Romney: “I recognize that when you’re in a setting where there are enemy combatants, and some of them on our own soil, that could possibly be abused. There are a lot of things that I think this president does wrong—lots of them—but I don’t think he’s gonna abuse this power, and I know that if I were president I would not abuse this power. And I can also tell you that in my view, you have to chose people who you believe have sufficient character not to abuse the power of the presidency and to make sure that we do not violate our constitutional principles.”

How ordinary people come to support a Monster-in-Chief

Shortly after WWII, journalist Milton Mayer went to Germany and lived in Kronenberg for a year, in order to understand the lives and mindsets of ordinary Germans under Nazism. He wanted to know how it was that ordinary people could come to participate in such atrocities, so he befriended ten Germans who had the following occupations as Nazis under Hitler: a tailor, an unemployed tailor’s apprentice, a cabinetmaker, an unemployed salesman, a high school student, a baker, a bill-collector, an unemployed bank clerk, a teacher, and a policeman.

The resulting book, They Thought They Were Free: the Germans 1933-45, is a remarkable chronicle of an advanced civilization’s slide into tyranny. The following excerpt, from Chapter 3, is probably the best ~500 words I’ve ever read on this frighteningly relevant topic:

None of these ordinary Germans… thought then or thinks now that the rights of man, in his own case, were violated or even more than mildly inhibited for reasons of what they then accepted (and still accept) as the national emergency proclaimed four weeks after Hitler took office as Chancellor…

None of my friends, even today, ascribes moral evil to Hitler although most of them think (after the fact) that he made fatal strategic mistakes that they themselves might have made at the time. His worst mistake was his selection of advisors—a backhanded tribute to the Leader’s virtues of trustfulness and loyalty, to his very innocence of the knowledge of evil, fully familiar to those who have heard partisans of F.D.R. or Ike explain how things went wrong.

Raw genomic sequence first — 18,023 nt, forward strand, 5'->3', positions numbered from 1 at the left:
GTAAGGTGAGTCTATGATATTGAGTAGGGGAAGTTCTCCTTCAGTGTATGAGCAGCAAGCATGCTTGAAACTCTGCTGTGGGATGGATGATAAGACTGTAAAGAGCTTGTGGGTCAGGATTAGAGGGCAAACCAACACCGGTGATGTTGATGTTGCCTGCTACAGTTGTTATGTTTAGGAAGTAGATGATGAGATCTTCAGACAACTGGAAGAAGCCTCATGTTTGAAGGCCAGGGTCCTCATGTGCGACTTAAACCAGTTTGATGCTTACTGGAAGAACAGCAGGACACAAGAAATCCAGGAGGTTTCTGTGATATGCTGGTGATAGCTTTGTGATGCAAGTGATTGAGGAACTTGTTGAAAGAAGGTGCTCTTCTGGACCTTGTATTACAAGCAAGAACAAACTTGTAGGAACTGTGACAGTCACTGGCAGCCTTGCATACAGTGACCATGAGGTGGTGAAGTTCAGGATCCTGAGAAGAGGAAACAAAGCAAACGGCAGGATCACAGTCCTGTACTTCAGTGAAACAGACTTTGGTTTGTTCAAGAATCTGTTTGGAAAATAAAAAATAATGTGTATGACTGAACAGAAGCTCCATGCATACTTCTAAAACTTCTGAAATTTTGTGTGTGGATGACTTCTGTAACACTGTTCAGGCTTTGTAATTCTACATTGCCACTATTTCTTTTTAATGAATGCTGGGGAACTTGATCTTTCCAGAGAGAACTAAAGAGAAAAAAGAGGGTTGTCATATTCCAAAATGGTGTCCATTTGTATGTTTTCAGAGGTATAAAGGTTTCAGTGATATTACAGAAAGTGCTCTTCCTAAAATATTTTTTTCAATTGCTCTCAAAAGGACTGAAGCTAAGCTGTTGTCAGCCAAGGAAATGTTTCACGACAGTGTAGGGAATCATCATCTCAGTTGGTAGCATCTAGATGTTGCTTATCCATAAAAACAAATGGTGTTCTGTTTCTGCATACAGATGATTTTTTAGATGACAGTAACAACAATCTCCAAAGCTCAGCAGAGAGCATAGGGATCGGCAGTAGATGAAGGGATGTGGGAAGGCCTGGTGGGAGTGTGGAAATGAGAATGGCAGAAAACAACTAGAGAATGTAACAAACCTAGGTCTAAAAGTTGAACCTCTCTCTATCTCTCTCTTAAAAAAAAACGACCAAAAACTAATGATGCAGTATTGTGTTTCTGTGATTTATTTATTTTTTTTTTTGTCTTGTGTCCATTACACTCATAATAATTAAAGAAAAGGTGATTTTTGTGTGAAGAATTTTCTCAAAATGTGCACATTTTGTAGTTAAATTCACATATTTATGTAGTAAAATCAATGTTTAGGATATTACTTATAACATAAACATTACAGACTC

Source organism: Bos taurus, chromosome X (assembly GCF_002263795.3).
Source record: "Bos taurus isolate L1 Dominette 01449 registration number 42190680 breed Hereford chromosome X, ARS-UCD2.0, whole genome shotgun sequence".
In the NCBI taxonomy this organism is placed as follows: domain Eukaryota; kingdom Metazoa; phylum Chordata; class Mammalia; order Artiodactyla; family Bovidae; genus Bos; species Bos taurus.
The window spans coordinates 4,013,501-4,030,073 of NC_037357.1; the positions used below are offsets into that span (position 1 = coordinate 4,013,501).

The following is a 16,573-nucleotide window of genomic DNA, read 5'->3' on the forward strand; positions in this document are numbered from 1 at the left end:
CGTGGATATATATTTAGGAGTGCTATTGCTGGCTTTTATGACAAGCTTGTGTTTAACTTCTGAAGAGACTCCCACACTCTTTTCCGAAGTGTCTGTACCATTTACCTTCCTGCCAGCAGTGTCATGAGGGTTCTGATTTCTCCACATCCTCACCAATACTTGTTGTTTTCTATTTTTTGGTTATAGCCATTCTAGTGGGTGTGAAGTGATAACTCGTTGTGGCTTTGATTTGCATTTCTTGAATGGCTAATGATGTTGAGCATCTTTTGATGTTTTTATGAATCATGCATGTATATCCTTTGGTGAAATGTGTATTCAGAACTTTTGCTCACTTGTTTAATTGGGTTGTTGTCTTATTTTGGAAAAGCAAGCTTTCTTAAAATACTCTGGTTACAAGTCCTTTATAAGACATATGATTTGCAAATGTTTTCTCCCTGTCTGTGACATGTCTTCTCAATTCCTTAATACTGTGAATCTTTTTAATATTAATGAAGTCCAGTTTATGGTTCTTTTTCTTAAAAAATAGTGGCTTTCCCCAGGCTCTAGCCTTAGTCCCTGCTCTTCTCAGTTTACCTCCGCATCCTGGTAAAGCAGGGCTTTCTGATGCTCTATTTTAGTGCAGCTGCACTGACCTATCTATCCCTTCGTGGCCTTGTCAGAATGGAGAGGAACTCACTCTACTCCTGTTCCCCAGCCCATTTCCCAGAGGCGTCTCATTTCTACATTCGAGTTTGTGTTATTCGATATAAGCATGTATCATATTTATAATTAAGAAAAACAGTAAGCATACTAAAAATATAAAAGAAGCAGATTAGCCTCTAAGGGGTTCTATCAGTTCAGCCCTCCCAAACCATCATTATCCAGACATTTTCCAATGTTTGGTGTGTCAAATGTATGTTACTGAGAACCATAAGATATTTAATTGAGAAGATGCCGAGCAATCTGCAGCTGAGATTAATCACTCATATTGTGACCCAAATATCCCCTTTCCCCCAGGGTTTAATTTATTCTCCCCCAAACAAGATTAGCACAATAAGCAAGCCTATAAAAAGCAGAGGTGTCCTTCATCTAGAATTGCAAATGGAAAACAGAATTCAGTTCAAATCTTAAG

Having fixed our faith in a father figure—or in a father, or in a mother or a wife—we must keep it fixed until inexcusable fault (and what fault of a father, a mother, a wife is inexcusable?) crushes it at once and completely. This figure represents our own best selves; it is what we ourselves want to be and, through identification, are. To abandon it for anything less than crushing evidence of inexcusable fault is self-incrimination, and of one’s best, unrealized self. Thus Hitler was betrayed by his subordinates, and the [ordinary, rank-and-file] Nazis with him. They may hate Bormann and Goebbels—Bormann because he rose to power at the end, and they are ashamed of the end; Goebbels because he was a runt with a “Jewish mind,” that is, a facile and cunning mind unlike theirs. They may hate Himmler, the Bluthund, above all, because he killed in cold blood, and they wouldn’t do that. But they may not hate Hitler or themselves.

“You see,” said Tailor Schwenke, the littlest of my ten little men, “there was always a secret war against Hitler in the regime. They fought him with unfair means. Himmler I detested. Goebbels, too. If Hitler had been told the truth, things would have been different.” For “Hitler” read “I.”

“The killing of the Jews?” said the “democratic” bill-collector, Simon. “Yes, that was wrong, unless they committed treason in wartime. And of course they did. If I had been a Jew, I would have myself. Still, it was wrong, but some say it happened and some say it didn’t. You can show me pictures of skulls or shoes, but that doesn’t prove it. But I’ll tell you this—it was Himmler. Hitler had nothing to do with it.”

“Do you think he knew about it?”

“I don’t know. We’ll never know now.”

Hitler died to save my friend’s best self.

Who is against individual responsibility?

Good points from Tyler Cowen:

Who is against individual responsibility?:

I agree with most of Matt’s recent post, but one sentence struck me as noteworthy.  Matt writes:

I suppose I agree with Will Wilkinson about the importance of “an ethos of initiative, hard work, and individual responsibility” though I have no real idea why he thinks most progressives are against such an ethos.

I could write that sentence without the “I suppose”!  The final clause of the sentence I see as showing just how broad the perceptual gulf between progressives and conservatives/libertarians can be.

I would not quite say that progressives are “against such an ethos,” but where does it stand in their pecking order?  Look at fiction, such as famous left-wing or progressive novels, or for that matter famous left-wing and progressive movies.  How many of them celebrate “an ethos of initiative, hard work, and individual responsibility”?

(Via Marginal Revolution)